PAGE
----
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Serena wouldn't be the immensely satisfying read that it is without the land itself playing a central role.

Ron Rash's sensational Appalachian tale 

Slash and burn

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Serena: A Novel
By Ron Rash
Ecco Books (HarperCollins), 384 pp.

In the late 1920s, before George Pemberton's Boston Lumber Company constructed its western North Carolina logging camp—the setting for Ron Rash's haunting fourth novel, Serena—it set aside a portion of its land for a graveyard.

This was a practical consideration, an acknowledgment of the corporal dangers faced daily by the loggers, but there's a symbolic fatalism in it that hints at the dark futures awaiting Pemberton and his business partners in the hazy Appalachian mountains. Theirs is a sealed fate from the moment Pemberton's new wife, Serena, steps off the train in Waynesville.

It is fitting that a story as gruesome as this one opens with blood. A knife fight between Pemberton and Abe Harmon, who comes to the train depot to confront him about impregnating his teen daughter, ends with Harmon dead on the platform and his daughter Rachel left alone to raise her unborn son. Serena Pemberton is unfazed by the violence. She hands the girl back her father's Bowie knife and coolly advises her to sell it. "That money will help when the child is born," Serena says. "It's all you'll ever get from my husband and me."

Not yet 30, Serena is shrewder and more ambitious than any woman her husband has ever met, and it is her forthright demeanor (along with her astoundingly keen business sense and tireless work ethic) that initially seduces him. Having been born into a timber family in Colorado, where she lived until the flu epidemic of 1918 left her orphaned, Serena demonstrates from the beginning that she knows the business better than any of the men around her: She can take one look at a tree, in fact, and estimate exactly how many feet of lumber are in it. She is unsentimental about firing workers who don't prove adequately "loyal," and her Machiavellian policies ratchet up the company's productivity until the loggers have cut as far into the hills as the eye can see.

But that is not enough for Serena. Nothing would be enough for her, even if she cut down all the mahogany in Brazil, as she often speaks of doing after the Boston Lumber Company slashes through its land in North Carolina. One gets the sense that she is not so much motivated by the trappings of financial success (she has little use for expensive "baubles," as she calls them), as she is by pure, unadulterated conquest: conquest over the land and conquest over those who underestimate her.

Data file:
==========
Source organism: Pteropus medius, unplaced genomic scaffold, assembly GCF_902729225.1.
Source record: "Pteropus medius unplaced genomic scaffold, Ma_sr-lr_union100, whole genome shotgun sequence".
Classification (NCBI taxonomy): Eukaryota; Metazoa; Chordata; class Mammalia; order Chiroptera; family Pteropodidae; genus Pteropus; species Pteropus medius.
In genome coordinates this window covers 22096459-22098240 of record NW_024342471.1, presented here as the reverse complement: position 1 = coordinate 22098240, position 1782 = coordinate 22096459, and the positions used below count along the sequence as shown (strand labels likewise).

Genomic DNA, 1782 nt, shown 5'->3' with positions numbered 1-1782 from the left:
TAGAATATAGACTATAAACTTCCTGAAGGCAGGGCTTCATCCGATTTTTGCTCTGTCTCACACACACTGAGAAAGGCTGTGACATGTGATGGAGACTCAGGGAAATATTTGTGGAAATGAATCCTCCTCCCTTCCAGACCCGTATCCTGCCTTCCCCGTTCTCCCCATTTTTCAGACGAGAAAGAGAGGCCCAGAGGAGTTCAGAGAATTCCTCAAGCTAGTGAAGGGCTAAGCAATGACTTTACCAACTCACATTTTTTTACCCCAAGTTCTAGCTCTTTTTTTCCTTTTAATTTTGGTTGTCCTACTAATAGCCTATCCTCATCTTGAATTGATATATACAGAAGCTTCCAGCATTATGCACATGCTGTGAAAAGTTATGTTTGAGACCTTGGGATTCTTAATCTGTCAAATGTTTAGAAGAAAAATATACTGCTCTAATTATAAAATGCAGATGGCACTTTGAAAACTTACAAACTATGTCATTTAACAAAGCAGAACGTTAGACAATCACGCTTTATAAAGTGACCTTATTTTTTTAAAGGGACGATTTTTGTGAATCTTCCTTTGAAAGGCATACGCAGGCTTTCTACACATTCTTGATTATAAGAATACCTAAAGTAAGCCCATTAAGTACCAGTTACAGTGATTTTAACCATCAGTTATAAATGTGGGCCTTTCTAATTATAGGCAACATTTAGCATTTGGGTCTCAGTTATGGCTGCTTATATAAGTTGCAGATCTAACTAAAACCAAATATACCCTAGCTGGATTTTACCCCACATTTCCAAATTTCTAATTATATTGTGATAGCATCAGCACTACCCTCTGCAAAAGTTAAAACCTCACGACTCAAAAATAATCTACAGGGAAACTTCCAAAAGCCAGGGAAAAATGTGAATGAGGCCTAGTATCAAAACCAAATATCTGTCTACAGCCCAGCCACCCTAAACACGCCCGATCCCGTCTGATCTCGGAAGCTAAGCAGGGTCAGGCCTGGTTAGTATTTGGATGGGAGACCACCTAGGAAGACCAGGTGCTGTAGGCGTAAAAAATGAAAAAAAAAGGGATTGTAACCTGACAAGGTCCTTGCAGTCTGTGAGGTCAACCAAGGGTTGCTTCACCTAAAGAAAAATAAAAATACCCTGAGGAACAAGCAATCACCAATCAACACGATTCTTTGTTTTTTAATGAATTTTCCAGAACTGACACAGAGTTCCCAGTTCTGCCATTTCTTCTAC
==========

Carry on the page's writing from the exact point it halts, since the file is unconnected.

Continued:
The novel is impeccably constructed, with the Pembertons' story unfolding amid the death and dismemberment surrounding the timber business during the Depression. It isn't long before Serena, powered by the twin engines of fury and fate, becomes the object of her own mythology among the camp's workers, who function as a Greek chorus. Even their Appalachian storytelling tradition, however, can't match what she is capable of.

As ruthless as she is, Serena's singularity of purpose makes her a fascinating creature to watch, especially as she maneuvers around the environmentalists working to establish the area's first national parks. (Rash borrows convincingly from history in places, inserting naturalist Horace Kephart and members of the Vanderbilt/ Cecil family as characters; to this day, descendants of the latter own the Biltmore House in Asheville.)

Each character's actions have a frightening inevitability to them. Though Pemberton eventually realizes that his wife's greed exceeds even his own, a part of him knows that he can't stop what's already begun. "He stepped to the precipice and looked down at the vast dark gash they'd made on the land," Rash writes. "Pemberton stared at the razed landscape a long time, wanting it to be enough. ... [He] ... then let his eyes fall slowly downward, and it was as if he was falling as well, falling slow and deliberate and with his eyes open."

Much like Rash's other novels (The World Made Straight; Saints at the River), all set in southern Appalachia, Serena wouldn't be the immensely satisfying read that it is without the land itself playing a central role. For young Rachel Harmon, the mountains represent the shelter of home; for the Pembertons, they yield enormous wealth. The camp's workers are forced by economic necessity into the purgatorial position of destroying the land their families have lived on for generations. It is often the novel's simplest physical images, then, that Rash uses to the most arresting effect, such as this snapshot of the loggers making their way through the woods in winter:

By the time the last man made his ascent to the ridge, the warming ice had begun to slip free from the branches. Smaller pieces at first, tinkling like bells as they hit the frozen ground. [...] Men walked through them as they would the remnants of a vast shattered mirror.

Serena is that rare breed of book that is both tightly plotted and elegantly written, suspenseful and profound. By the story's end its title character—a Lady Macbeth without the conscience—has conducted a sweeping symphony of murder and mayhem, but she's undoubtedly a woman who'll stay with you a long time. As she herself points out, "Leaving something as it is makes no mark at all."

Ron Rash appears at McIntyre's Fine Books at 7 p.m. Tuesday, Oct. 7, and at Quail Ridge Books at 7:30 p.m. Wednesday, Oct. 8.

  • Serena wouldn't be the immensely satisfying read that it is without the land itself playing a central role.

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